Following the calibration of the motors and the flight controller, yesterday’s job was to clean up the megahexactoper and get it physically ready for a first flight.
I’ve read dozens of stories about builds like this where the builder was not sure to tighten all screws and disaster happens as a result. So last night’s activity was to level all motors, and tighten all screws along with adding thread locker to them. This way they hopefully do not loosen.
This week I hope to launch the megahexa on her maiden flight. This is a big, symbolic step in the process of getting this bird doing its thing, aerial photos and video.
That meant I was able to move to the next phase of the build on the Tarot T960 hexactopter, getting the flight controller (the brain of the unit), the transmitter/receiver, and motor/ESC’s to all work together. Things did not go smooth and for two weeks I was trying to find a solution. Needless to say, I’ve been getting pretty mad and frustrated.
The process is supposed to go like this:
At that point I should be able to arm the motors and move to the next step. Unfortunately once I completed the process, all or some of the motors would beep constantly. The other motors which did not beep would arm. The beeping indicated that the low throttle range was not low enough and for safety the motors would not start up.
Each time I powered up the bird, the motors which would beep would be different. Once only one beeped and five motors armed. The next time only two motors would arm, and the other four beeped. This would change all the time, despite my not changing anything.
Since my remote’s range for the throttle is typically -100 to +100, I could not make the throttle’s -100 go any lower. I tried dozens of configurations. I recalibrated the ESC’s about 20 times. I redid everything many times.
I had read that there’s a compatibility issue between the SuperX controller and the Hobby Wing ESC’s, and one person online said he replaced the ESC’s with another brand and that worked. So I ordered some different ESC’s from a Denver area hobby shop.
Yesterday I had gotten to the final straw, giving myself one more chance to configure the setup before I cut the 48 total wires involved in connecting the ESC/motors, and started to solder the new ESC’s on. Out of random desperation I decided to pick a “random” page in a forum thread which did have some posts about similar issues. The thread had hundreds of pages and I’d scoured much of it for hours. I chose page 187. The first paragraph had a guy who was successfully flying with a similar setup to mine, but one day two motors started to beep and not arm. His solution was to calibrate the ESC’s at -90 and +100 on the transmitter, then change it back to -100 and +100 when hooked up to the full system.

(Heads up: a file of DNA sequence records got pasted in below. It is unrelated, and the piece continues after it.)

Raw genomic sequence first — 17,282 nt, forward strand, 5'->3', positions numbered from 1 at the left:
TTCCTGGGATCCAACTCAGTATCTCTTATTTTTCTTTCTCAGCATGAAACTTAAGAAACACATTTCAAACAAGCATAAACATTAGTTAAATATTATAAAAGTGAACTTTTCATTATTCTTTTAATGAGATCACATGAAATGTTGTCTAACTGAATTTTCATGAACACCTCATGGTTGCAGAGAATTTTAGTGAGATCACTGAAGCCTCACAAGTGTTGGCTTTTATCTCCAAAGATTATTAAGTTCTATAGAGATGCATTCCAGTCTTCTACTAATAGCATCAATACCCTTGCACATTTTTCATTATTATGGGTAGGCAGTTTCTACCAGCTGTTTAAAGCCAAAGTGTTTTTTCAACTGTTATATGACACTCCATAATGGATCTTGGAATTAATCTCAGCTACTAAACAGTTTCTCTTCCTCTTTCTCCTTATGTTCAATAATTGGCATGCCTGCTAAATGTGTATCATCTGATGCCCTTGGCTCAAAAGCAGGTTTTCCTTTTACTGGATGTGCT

That solution worked, and yesterday I had NO unwanted beeping. I was able to arm all six motors on all of the numerous startup tests I ran.
I don’t want to be overly confident and jinx myself, but it would “appear” that I’m back in business.
Next up is tightening down and thread locking all of the screws on the bird, cleaning up the wiring, and starting the throttle tests with the propellers attached.
The maiden flight will hopefully be coming soon.
It took me only six days, mostly due to waiting for parts, to get my crashed DJI Phantom back up and running. I scavenged some parts of my new gimbal from my big bird (broken screws) and ordered a new Phantom compass which ran me $15 plus shipping.
I did break my 3D printed Phantom landing gear extensions and have not replaced them. I’m simply launching with the bird elevated by some batteries to give the gimbal enough clearance to move. Then I’m landing as normal. The gimbal has about 1/8″ of clearance. Yes, this may now be optimal for grassy areas or dirt, but it works for now.
I’ve been adjusting gains on the Phantom and the gimbal like mad, trying to find the sweet spot vibration wise. I think I’m getting closer, but hard to tell unless there’s a little wind. Last night I did some evening test flights in NO wind. None. Flying in those conditions is great, but very uncommon.